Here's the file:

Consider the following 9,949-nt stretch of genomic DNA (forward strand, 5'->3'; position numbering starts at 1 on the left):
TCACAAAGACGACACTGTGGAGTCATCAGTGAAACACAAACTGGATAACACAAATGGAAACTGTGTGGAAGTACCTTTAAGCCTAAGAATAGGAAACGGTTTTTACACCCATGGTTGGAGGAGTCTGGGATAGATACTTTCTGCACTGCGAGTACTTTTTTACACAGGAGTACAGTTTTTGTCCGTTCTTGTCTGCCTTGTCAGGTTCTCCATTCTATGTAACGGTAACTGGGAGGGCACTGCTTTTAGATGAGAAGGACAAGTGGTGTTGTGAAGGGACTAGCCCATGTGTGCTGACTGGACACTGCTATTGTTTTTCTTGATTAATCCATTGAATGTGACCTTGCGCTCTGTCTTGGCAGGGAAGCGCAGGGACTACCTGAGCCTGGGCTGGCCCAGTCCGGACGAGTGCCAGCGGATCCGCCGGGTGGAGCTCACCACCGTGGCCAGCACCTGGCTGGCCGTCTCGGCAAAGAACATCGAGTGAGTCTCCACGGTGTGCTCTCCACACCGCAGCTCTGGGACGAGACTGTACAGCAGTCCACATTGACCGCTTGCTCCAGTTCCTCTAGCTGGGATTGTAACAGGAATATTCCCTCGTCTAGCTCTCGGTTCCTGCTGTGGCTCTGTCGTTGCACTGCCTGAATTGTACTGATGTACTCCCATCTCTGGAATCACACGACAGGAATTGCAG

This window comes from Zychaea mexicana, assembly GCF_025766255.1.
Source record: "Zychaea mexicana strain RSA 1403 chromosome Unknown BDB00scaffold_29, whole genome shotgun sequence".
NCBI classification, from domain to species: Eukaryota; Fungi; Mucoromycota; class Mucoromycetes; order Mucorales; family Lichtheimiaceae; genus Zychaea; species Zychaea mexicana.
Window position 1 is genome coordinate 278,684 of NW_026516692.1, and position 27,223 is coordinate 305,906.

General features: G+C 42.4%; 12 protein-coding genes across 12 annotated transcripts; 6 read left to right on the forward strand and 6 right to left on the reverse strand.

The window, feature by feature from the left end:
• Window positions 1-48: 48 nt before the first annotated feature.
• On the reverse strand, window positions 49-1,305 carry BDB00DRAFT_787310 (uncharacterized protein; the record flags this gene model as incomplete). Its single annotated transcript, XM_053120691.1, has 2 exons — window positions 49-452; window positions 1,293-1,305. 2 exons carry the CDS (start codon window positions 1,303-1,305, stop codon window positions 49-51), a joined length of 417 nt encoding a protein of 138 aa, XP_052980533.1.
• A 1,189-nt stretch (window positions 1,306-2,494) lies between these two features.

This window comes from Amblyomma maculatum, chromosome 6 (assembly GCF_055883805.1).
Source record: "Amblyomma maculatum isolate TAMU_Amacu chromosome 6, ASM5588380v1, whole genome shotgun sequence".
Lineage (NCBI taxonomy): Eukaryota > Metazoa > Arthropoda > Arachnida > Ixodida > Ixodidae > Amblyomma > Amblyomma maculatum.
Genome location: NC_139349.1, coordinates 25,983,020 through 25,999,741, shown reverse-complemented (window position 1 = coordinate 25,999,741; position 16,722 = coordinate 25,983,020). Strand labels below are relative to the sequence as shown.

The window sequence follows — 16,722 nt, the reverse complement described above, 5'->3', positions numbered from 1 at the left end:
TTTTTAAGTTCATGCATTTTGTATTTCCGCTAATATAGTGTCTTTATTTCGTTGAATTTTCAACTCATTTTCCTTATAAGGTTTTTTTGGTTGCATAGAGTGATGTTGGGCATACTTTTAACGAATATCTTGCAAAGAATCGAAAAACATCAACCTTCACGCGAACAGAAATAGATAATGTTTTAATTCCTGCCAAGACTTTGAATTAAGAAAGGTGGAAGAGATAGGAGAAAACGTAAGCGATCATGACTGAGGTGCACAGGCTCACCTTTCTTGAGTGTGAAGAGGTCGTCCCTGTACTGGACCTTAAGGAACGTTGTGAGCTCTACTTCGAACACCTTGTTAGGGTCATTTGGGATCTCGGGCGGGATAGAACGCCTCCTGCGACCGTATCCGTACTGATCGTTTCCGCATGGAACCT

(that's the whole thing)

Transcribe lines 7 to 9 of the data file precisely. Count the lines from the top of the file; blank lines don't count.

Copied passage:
General features: G+C 42.4%; 12 protein-coding genes across 12 annotated transcripts; 6 read left to right on the forward strand and 6 right to left on the reverse strand.

The window, feature by feature from the left end:
• Window positions 1-48: 48 nt before the first annotated feature.